As you may have heard, LUSH UK has announced they will be closing some of their social channels. This message, posted on the 8th April, has been shared on their main UK Facebook, Twitter and Instagram accounts which together have a 1,177,000 following.
I want to discuss a couple of things in this article. First of all, taking a look at their farewell message and the definitive reasons behind their actions and secondly, taking a deeper dive into their social channels and what they up until now, represented and offered their audiences.
It is currently unknown whether LUSH UK plan on leaving their accounts open (but untouched), or whether they will officially close them down altogether. So, just incase it’s the latter, here is a screenshot of the farewell message on Facebook (you can view the original post here).
Let’s have a look at their message.
We’re switching up social – That’s a pretty ominous statement which initially begged the question whether LUSH UK had some kind of larger social strategy under their sleeve, which could revolutionise social media as we know it. We were wrong.
Social media is making it harder and harder for us to talk to each other directly – Could this be the most contradictory statement of 2019? Social media offer various ways to connect with eachother through comments, chatboxes, inbox messages, live video and direct in-platform calling. B2C is a two-way street, so if your conversation is low-lustre than perhaps it’s not the platform causing a blockage, it’s the brand not initiating anything?
We are tired of fighting with algorithms, and we do not want to pay to appear in your newsfeed– In January 2018, Mark Zuckerberg (founder and CEO of Facebook) announced they will be updating algorithms on the platform which will prioritise content from friends being shown on newsfeeds before brands in order to have more “meaningful social interactions”. This would result in some brands on Facebook seeing a steady decline of post impressions and engagement. Understandably, this would have a major impact on businesses which rely on Facebook as part of their overall business strategy and profit gain. However, this does not apply to Facebook’s paid advertisement. The resolution for this algorithm update is having to focus on either strengthening one's content strategy and/or increasing ones Facebook paid advertisement. As Instagram is owned by Facebook Inc, we can assume this algorithm update would also impact Instagram though this has not been confirmed by Zuckerberg.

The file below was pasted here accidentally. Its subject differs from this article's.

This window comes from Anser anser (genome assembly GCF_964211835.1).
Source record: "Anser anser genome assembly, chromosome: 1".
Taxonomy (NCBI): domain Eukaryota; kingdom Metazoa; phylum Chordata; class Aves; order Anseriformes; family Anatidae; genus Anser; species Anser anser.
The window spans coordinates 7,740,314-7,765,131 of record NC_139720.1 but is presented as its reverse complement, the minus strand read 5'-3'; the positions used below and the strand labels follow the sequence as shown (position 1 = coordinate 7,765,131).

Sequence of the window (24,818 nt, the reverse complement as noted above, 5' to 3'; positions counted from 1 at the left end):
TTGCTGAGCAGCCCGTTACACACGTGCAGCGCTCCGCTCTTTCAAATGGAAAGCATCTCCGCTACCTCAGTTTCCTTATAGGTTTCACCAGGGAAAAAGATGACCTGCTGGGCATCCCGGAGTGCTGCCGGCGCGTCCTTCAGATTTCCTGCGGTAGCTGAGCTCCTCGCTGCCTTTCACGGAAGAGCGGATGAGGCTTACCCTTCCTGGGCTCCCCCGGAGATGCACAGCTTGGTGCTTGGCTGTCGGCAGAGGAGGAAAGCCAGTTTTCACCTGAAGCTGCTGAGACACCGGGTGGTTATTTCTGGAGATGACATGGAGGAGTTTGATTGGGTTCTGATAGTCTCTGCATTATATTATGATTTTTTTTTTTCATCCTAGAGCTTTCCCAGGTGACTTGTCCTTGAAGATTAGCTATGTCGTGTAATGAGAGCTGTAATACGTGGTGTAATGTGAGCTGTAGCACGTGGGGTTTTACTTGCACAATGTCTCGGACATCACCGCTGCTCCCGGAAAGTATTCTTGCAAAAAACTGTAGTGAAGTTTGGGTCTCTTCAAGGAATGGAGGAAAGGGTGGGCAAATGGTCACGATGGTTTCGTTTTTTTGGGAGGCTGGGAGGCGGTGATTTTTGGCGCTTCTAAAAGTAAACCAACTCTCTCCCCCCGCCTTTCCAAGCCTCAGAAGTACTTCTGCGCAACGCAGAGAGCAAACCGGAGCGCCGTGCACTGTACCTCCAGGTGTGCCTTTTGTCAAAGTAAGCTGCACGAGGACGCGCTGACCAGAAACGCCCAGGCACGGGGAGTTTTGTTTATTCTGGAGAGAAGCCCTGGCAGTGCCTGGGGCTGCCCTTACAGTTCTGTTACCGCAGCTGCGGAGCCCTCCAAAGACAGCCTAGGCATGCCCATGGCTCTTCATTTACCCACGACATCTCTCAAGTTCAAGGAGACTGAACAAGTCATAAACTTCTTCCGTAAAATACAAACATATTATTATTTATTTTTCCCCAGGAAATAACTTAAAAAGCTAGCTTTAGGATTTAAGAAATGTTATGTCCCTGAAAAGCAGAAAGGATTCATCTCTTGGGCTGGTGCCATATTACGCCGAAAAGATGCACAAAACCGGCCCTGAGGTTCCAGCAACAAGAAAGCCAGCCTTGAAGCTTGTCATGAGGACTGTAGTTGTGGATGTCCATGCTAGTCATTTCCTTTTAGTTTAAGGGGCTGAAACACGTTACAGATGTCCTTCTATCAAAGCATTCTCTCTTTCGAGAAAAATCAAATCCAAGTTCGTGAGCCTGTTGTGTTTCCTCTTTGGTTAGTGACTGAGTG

Twitter announced an algorithm update in September 2018 which allowed users to toggle between top tweets (tweets with high engagement) and real-time tweets. Although this could impact brands similarly to Facebook’s algorithm update, I would argue that as it gives audiences a choice, it’s not necessarily blocking a brand’s presence overall. A follower can still view a brands tweet in both top tweets and real-time tweets.
So we’ve decided it’s time to bid farewell to some of our social channels and open up the conversation between you and us instead – Here, they’re implying by closing down their social channels, it will “open up” and encourage a new way of communicating to their customers. Let’s have at a few quick facts about social media and customer service which may contradict their thinking.
- 63% of customers actually expect companies to offer customer service via their social media channels, and 90% of social media users have already used social media as a way to communicate with a brand or business (Smart Insights).
- In 2017, Salesforce reported that 80% of consumers felt that an instant reply to their queries had a moderate to a major influence on their loyalty to the brand. 71% of respondents identified access to 24/7 customer care as the main influence on their loyalty, while 69% emphasised the importance of personalised care. By using social media, brands can be responsive across multiple time-zones. They can use social listening and CRM tools to help them make their responses unique and personal to the individual customer.
In layman’s term, by suggesting coming off social media will increase B2C conversation is a little naive. This could only work if they have a much larger marketing strategy to interact with their 1,177,000 social following. I’m all for making B2C conversation more personal, but who is saying it cannot be personal via social media? Let’s face it, who has the time to visit their local LUSH UK store for their products? We’re seeing a decline in people visiting their local high street stores in general meaning online shopping and thus, online customer service is so important.